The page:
It has commanded considerable scientific attention to define the mechanism of the hepatotoxicity of carbon tetrachloride.
One of the important new concepts elucidating the new mode of action ( hepatotoxicity ) of carbon tetrachloride is that the rough endoplasmic reticulum participates in protein synthesis, and that the alteration produced by carbon tetrachloride may be related with a defect in this process.
The following study presents an evidence that an, and perhaps initial, manifestation of carbon tetrachloride is the altered relationshop of the ribonucleoprotein (RNP) particles to the membranes of the rough endoplasmic reticulum and associated with an impairment of protein synthesis within the cells.
Animals used in this study were 55 healthy male albine mice (A-atrain) weighing 20 gm.
CCl^^2 intoxication was produced by subcutaneous injection of 2:3 mixture of CCl^^2 and olive oil at a single dose of 0.25 ml of the mixture per 100gm. of body weight. Control mice were injected 0.25ml of olive oil per 100 gm, of body weight.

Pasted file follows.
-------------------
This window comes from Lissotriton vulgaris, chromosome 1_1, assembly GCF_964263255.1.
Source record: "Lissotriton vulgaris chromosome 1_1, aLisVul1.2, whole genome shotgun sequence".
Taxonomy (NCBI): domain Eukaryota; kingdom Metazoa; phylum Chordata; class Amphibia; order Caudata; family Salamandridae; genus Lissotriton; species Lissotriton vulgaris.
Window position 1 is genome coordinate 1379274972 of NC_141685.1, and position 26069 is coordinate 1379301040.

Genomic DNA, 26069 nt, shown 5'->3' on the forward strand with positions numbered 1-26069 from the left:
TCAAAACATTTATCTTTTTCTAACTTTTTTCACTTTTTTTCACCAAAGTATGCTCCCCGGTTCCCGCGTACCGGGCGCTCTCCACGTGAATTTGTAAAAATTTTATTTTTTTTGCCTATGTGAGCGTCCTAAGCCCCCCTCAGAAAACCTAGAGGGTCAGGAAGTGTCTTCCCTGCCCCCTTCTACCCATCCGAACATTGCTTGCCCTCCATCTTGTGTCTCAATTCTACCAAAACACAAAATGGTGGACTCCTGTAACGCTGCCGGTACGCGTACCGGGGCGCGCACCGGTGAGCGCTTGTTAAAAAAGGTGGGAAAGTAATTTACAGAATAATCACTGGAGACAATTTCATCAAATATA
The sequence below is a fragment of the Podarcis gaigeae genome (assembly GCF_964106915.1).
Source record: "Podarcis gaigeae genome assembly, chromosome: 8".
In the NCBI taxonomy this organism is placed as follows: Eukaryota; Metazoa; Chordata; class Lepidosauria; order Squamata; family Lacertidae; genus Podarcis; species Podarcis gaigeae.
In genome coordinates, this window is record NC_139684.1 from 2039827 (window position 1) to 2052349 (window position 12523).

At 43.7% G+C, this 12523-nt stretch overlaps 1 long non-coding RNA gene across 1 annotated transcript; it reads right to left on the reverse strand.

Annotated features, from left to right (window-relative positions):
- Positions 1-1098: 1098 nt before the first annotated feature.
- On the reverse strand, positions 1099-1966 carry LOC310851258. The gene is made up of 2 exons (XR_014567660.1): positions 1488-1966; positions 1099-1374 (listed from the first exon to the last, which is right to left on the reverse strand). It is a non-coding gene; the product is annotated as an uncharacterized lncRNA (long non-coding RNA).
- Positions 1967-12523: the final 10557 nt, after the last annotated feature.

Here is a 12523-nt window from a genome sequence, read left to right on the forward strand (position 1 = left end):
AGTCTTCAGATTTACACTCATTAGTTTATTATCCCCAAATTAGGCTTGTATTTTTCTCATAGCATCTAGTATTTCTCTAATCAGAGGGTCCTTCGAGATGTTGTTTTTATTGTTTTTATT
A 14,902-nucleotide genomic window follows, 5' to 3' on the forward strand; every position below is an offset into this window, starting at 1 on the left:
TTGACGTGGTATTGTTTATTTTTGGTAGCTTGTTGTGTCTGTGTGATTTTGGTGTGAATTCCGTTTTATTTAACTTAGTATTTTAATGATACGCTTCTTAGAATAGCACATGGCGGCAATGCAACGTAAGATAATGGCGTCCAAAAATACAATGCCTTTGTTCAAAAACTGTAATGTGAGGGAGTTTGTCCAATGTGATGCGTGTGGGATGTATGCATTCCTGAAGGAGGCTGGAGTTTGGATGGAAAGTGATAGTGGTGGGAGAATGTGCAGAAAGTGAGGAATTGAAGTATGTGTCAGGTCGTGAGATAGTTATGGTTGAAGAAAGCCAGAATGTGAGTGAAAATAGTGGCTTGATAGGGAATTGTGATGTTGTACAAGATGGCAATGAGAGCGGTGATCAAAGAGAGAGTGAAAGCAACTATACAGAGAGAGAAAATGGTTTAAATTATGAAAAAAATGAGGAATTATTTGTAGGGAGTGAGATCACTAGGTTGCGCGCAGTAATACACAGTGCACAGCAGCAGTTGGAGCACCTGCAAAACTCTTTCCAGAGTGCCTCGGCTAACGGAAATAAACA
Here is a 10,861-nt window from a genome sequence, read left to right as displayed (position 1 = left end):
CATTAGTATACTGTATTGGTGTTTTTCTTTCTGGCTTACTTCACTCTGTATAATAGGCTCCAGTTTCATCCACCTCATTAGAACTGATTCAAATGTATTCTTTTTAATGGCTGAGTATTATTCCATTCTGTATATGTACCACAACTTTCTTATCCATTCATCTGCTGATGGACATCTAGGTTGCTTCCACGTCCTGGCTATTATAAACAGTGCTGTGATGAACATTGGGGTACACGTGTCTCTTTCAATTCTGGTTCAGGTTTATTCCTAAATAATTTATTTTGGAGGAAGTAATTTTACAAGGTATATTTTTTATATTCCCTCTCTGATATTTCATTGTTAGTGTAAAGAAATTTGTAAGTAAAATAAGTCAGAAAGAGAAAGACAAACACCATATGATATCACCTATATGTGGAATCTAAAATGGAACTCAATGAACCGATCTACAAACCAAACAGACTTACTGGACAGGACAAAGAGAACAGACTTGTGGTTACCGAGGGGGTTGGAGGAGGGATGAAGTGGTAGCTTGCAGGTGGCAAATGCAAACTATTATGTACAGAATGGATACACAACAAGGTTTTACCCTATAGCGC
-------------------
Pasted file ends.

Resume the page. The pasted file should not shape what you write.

Animals were sacrificed by a sharp blow to the head at time intervals of 1, 2, 3 and 6 hours following treatment.
Small pieces of the liver were fixed under the Lillie fixatives for 24 hours and either embedded in paraffin blocks or cut with the freezing microtome.
Paraffin sections were stained with Hematoxylin eosin, Methylgreen pyronin ( Rosa method, 1950) and oil red O.
The hepatic lesion induced with CCl^^2 had the characteristics of cloudy swelling, fatty change and decreasing pyroninophilia in the hepatic cells of 3 hour group in the central area of the lobule, although any noticeable lesions were not observed in 1 and 2 hour group.
By 6 hours, there were severe fatty changes, sinusoidal congestion and appearance of ballooned cells and profound diminution of pyroninophilia in the central area and mid zone.
From the results, the early morphological alteration due to carbon tetrachloride intoxication, consisting of dislocation and diminution of RNA, may suggest the possibility of damages to protein synthesis.